Gilles Deleuze, the person and philosopher, was both singular and multifaceted. Frida Beckman traces Deleuze’s remarkable intellectual journey, mapping the encounters from which his life and work emerged. She considers how his life and philosophical developments resonate with historical, political and philosophical events, from the Second World War to the student uprisings in the 1960s, the opening of the experimental University of Paris VIII and the Israeli–Palestinian conflict. Although less of a public figure than many of his contemporaries, Deleuze’s life and philosophy are bound up with his numerous friendships, collaborations and disputes with several of the period’s most influential thinkers, as well as his connections with writers, artists and film scholars.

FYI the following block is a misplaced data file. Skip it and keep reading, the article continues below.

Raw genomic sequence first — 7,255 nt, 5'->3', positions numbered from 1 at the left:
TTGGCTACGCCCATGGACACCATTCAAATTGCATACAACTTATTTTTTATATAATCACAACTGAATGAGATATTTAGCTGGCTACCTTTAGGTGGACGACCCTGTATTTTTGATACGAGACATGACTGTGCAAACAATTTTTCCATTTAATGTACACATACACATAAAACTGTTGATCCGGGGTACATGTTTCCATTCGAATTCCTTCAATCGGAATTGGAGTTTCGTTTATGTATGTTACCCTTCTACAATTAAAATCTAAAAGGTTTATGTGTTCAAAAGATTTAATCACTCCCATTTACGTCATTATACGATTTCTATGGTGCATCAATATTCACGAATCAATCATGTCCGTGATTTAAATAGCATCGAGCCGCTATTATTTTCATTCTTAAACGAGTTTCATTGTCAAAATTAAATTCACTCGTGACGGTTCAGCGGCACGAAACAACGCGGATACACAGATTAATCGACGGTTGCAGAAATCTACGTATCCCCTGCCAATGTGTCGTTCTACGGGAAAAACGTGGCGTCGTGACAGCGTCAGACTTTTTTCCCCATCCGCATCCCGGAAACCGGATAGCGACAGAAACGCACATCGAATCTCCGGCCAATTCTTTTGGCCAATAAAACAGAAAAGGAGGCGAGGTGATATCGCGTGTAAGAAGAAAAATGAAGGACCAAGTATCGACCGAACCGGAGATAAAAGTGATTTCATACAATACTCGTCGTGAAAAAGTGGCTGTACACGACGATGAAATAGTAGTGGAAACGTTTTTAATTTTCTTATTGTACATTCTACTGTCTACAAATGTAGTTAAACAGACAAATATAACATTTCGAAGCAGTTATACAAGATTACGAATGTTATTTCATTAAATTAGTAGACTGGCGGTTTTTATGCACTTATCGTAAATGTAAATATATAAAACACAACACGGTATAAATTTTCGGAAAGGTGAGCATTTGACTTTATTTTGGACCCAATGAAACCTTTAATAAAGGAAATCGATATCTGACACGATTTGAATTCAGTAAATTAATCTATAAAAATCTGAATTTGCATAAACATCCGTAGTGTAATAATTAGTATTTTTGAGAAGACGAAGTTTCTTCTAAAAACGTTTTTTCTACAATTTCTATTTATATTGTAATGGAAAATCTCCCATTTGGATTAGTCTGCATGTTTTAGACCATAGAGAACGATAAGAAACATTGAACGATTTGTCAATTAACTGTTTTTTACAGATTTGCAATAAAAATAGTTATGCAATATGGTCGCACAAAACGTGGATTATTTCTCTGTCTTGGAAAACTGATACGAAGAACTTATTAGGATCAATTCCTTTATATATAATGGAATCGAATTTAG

Beckman considers the events, moods and intensities that were generated by this multiplicity of encounters throughout his life. The book follows Deleuze from the salons to which he was invited as a young student through his popularity as a young teacher to the development of the rich phases of his philosophical work. While resisting the idea of ‘Deleuzians’, the book also reviews a post-Deleuzian legacy and the influence of this extraordinary thinker on contemporary philosophy.
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